January 21, 2008

To Honor a Life

Both my parents are gone. I've made scrapbooks of their lives. In between their birth and death certificates are as many pictures and other documents as I could scrounge up. Yesterday while I was tweaking my dad's scrapbook I started thinking about his funeral and I came to a conclusion.

We should have funerals while people are still alive.

Why do we wait until they're gone to gather and celebrate their lives? Both my parents' funerals were wonderful. Bittersweet, but wonderful. Friends and family gathered. Memories were shared. Stories told. People laughed and cried as noses and mascara ran.

Mom and Dad would've loved being at their funerals. They would've loved all the attention, for one thing. But they really would've loved knowing how the Lord used them to help others along the way. Mom brought so much laughter to her friends' lives. You never knew what she was going to say next.
And my Dad had a childlike faith that convicts me to this day. He was able to simply lay things at Jesus' feet and leave them there. He loved the Lord with all he had and was not afraid to tell anyone about Him.
My parents had lived long, hard lives and had gone through many things before they went Home. The Lord was able to use them to teach others so much about how to live. How to parent. How to hope and how to hang in there.
I wish I could thank them for some of the things they taught me. More than that, I wish they were here so I could pick their brains! I have so many questions about life. And many questions about their experiences.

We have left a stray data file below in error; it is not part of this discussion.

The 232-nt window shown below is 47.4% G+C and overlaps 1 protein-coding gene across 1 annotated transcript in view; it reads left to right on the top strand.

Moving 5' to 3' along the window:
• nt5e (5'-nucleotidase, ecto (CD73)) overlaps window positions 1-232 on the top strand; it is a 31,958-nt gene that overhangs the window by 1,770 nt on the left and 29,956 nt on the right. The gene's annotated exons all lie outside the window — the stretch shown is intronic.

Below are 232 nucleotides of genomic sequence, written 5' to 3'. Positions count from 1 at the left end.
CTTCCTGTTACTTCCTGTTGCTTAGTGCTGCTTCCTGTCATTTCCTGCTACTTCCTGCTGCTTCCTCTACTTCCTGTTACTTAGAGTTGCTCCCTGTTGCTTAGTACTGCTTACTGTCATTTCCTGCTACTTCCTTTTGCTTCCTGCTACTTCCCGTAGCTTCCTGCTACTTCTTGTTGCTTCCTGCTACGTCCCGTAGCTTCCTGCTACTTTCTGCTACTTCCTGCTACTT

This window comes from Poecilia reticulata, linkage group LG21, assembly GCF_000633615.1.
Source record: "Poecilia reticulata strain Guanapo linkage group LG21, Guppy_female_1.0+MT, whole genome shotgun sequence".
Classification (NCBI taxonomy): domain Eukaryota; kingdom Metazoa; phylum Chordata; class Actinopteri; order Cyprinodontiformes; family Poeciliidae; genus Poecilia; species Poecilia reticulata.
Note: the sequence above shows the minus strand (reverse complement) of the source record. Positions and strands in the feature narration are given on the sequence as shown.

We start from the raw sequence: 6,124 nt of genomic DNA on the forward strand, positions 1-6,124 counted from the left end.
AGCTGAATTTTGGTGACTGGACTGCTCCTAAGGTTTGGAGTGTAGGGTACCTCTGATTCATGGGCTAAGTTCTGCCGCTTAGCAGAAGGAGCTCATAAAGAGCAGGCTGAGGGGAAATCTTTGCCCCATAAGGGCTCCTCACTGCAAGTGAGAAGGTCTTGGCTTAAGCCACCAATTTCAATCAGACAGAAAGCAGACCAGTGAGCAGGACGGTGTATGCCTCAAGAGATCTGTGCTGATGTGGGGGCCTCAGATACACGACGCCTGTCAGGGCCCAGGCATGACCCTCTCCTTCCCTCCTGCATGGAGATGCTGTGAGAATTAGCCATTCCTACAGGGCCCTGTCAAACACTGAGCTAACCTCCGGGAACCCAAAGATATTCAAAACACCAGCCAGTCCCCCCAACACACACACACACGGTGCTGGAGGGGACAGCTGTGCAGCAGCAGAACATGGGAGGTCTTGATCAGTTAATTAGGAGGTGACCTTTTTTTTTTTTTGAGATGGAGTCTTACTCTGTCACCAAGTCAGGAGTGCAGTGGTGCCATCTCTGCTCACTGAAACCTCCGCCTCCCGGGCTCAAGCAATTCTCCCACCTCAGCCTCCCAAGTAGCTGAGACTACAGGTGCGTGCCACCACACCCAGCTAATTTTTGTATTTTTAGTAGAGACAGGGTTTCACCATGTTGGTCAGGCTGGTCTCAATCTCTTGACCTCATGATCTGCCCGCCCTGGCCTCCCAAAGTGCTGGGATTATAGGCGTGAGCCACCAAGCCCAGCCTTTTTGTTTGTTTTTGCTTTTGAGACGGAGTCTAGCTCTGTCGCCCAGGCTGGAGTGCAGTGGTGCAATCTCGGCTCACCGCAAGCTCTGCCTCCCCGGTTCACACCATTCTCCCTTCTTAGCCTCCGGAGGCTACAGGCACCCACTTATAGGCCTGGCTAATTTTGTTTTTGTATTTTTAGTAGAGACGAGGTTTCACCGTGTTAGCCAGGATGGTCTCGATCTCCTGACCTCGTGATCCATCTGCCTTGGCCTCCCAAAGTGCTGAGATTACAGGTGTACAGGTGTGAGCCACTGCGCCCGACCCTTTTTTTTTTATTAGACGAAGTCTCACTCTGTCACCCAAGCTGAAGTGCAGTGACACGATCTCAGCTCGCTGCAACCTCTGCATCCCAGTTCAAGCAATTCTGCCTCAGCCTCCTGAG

Wouldn't it be fun to have a big "funeral" now? With all your friends and family present? You could all take turns going around the room thanking each other for everything. Tattling about each others' embarrassing moments. Laughing together. Remembering who taught you certain things and thanking them for taking the time to reach out to you. To love on you. Give to you. Just to be together and share what made each relationship special and even perhaps how you're more like Jesus, or you know Him a little better because those people were there.


  1. That's kind of what it was like at church on Sunday for Jeremy and Dad.

  2. I miss grandpa too.

    It's so hard to find old grouches who will slow down and just be there for us. In a couple of years, when you and dad are old grouches (instead of young ones), don't be too busy - OK?

    I bribed and angel and got his email address:


  3. Sniz stole my first comment--or beat me to it.

    When I was in my early 20s I moved to Indy from the Ft. Wayne area where I was the Youth Director at a church. I had the privilege of getting a "Going Away" party where folks did the same kind of thing. It really makes you feel good. So, this is what I propose for you, Judy. Stand up at church this Sunday and tell everyone that you're moving to England (so you can squeeze the Queen's head). I'm sure that we'll be willing to hastily put together an average or even better than average Good Luck Judy party with cake, ice cream and lots of comments from your soon to be former friends.

    It's "soon to be former friends" because that's what they will be when they find out you made the whole thing up. But it's still a great idea.


Note: Only a member of this blog may post a comment.